Phil’s Rants #6:
Students often ask, why change an existing drawing? Wouldn’t it be better and more efficient to start over? I find that starting over rarely helps. More often than not, the student spends an extra 45 minutes to arrive yet again at the same place. The hope is that the second time through, one will make better decisions that won’t arrive at so compromised a version. I see two problems with that hope. The first is an assumption that a great drawing only results from a stack of great decisions.
Phil’s Rants #5:
Beginning drawers often think drawing is about duplicating what one sees. I find that, in fact, drawing can’t be about duplication. We see partially and can spend a lifetime noticing more and more about any subject, hence can never duplicate a subject’s entirety in any given drawing. However, the act of connecting observing with making leads us to see and experience far more of what we are observing than we would otherwise. So drawing becomes a tool that helps us connect more profoundly with both the world and ourselves.
Phil’s Rants #4:
When I first began to draw I worried about the drawing itself. Was it right? How should I fix it? Now I see the drawing purely as partial residue of a process of listening. By listening I mean trying to see, trying to more deeply experience the subject. It is very much like the stages of human speech. As toddlers, we listen and try to make noises representing whatever we comprehend about speech. The sounds we make are approximate and improve over time as our comprehension and skill grow…
Phil’s Rants #3:
People often unconsciously assume that if they sneak up on their drawings, by either being tentative or very careful, they’ll get better results. I find that being terribly careful or tentative doesn’t give better results at all. It simply gives fewer results. Being super careful and tentative boils down to trying to draw one’s future, that is, trying to make the drawing you will be capable of when you are more experienced. That is not the drawer’s job. Never has been. The drawer’s job is to leave frank evidence of the present, where the drawer is now, at this precise moment.
Phil’s Rants #2:
I grew up being perfectionistic. I believed that only by being ever vigilant and brutally critical, would I make good work. Drawing captured me because it helped me challenge and ultimately demolish that perfectionism. The way one masters drawing is by drawing, simple as that. In the beginning one is unavoidably clumsy just as we were when we were learning to speak or walk. As we practice, we accumulate an experience base that allows us to accomplish more…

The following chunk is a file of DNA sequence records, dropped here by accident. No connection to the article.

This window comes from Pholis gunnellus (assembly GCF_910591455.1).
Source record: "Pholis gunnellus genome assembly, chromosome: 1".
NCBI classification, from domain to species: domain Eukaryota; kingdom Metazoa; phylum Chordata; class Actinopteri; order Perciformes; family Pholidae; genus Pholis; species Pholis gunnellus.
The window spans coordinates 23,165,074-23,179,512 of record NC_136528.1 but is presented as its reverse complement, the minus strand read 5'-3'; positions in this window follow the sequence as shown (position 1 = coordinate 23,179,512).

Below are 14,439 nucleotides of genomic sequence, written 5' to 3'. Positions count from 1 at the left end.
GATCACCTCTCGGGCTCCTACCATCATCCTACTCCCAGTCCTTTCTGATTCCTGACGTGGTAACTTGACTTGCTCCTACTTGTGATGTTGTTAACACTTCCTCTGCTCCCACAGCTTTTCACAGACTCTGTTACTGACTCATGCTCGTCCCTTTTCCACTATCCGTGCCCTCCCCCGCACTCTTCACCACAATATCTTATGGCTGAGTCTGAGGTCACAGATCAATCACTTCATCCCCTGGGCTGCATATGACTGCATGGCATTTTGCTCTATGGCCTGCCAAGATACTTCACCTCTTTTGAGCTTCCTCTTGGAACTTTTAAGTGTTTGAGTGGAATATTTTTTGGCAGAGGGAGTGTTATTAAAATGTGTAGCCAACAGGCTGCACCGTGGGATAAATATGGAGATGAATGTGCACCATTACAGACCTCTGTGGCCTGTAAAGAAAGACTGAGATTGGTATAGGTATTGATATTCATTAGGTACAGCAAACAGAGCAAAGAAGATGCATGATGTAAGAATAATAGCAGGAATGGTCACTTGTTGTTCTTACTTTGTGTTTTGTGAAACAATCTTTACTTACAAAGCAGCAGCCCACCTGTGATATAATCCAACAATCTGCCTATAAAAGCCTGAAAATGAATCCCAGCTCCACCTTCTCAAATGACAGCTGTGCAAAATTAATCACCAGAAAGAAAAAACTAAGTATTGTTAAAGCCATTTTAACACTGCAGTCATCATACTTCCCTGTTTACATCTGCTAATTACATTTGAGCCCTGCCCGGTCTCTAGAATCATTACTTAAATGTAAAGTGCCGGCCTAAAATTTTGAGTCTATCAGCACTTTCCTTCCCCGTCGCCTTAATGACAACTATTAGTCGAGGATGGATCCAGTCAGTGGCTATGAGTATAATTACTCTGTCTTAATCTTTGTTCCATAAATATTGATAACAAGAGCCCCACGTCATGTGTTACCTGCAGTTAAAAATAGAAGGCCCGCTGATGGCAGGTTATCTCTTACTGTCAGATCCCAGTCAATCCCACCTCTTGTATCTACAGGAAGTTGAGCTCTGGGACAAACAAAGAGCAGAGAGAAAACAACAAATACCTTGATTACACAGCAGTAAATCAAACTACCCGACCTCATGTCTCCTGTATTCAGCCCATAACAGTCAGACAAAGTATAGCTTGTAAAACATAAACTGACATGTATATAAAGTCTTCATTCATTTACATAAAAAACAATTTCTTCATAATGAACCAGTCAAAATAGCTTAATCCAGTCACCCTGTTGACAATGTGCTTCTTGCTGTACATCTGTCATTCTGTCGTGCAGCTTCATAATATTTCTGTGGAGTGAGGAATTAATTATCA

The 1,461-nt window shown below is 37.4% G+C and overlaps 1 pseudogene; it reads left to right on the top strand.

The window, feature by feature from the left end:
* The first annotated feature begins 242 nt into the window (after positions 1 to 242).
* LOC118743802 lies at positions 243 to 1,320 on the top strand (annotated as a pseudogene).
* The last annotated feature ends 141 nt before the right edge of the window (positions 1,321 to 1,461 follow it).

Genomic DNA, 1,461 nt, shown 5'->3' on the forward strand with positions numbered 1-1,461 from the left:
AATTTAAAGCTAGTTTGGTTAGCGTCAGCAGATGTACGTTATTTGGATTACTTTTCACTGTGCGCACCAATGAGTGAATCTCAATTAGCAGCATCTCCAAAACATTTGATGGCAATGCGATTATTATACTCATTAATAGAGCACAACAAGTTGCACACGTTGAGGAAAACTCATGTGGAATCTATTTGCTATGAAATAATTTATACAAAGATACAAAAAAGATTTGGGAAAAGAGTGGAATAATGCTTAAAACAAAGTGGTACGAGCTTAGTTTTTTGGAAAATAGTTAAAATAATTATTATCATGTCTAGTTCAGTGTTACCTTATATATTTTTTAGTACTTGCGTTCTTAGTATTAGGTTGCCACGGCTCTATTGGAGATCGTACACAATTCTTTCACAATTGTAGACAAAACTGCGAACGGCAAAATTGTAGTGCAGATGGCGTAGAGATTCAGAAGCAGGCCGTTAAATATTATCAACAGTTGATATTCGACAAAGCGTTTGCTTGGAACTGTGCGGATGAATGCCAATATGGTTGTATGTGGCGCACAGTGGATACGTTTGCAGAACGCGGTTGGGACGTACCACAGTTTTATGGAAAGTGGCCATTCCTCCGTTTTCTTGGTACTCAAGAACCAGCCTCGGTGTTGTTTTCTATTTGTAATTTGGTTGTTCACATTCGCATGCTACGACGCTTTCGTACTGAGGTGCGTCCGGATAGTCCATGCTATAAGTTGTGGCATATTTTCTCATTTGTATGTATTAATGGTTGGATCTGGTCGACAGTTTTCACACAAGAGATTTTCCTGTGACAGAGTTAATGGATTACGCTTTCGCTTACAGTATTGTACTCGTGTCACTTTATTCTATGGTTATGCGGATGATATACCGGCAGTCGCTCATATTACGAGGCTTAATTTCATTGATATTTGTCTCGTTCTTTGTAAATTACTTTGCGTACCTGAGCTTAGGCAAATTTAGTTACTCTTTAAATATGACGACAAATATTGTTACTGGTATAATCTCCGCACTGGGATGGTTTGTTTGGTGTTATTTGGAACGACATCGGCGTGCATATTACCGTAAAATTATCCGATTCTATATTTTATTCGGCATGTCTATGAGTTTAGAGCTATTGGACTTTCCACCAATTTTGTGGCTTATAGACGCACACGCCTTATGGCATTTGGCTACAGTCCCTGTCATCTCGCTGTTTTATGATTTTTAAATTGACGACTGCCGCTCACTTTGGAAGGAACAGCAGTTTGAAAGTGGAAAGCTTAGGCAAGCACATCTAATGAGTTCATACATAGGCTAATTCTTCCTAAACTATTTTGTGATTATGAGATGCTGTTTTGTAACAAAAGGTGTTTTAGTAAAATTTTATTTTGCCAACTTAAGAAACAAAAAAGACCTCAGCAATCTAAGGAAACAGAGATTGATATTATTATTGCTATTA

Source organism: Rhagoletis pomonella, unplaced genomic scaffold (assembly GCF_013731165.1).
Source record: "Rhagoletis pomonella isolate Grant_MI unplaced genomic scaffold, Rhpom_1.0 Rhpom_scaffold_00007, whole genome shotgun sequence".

Phil’s Rants #1:
i heard an amazing interview with the actor, Philip Seymour Hoffman, this year. He was asked if his characterization of truman Capote was an imitation. His answer was essentially, “God, no. no one could do a convincing imitation of truman Capote!” His point was that an actor doesn’t do an imitation. He/she creates a character based on some basic truths of the person being portrayed. He stated that if the basic truths come across, the character becomes convincing and the audience buys into the characterization. this struck me, because it is exactly the same with drawing…
Who gets to draw?
These days, our culture is moving more and more toward the attitude that one only gets to participate in the expressive arts if one is expert, that is, you only get to sing if you have a great voice, you only get to dance if you are graceful, etc. Our culture didn’t used to be that way and shouldn’t be that way now. I believe that drawing is enriching for anyone interested in it, regardless of whether or not they ever make a drawing that is impressive to anyone else. The study of expressive drawing will change how you see, radically change how you look at art, and will introduce a vehicle for emotional expression and a means of profound escape from day to day concerns however you rank as a drawer relative to anyone else…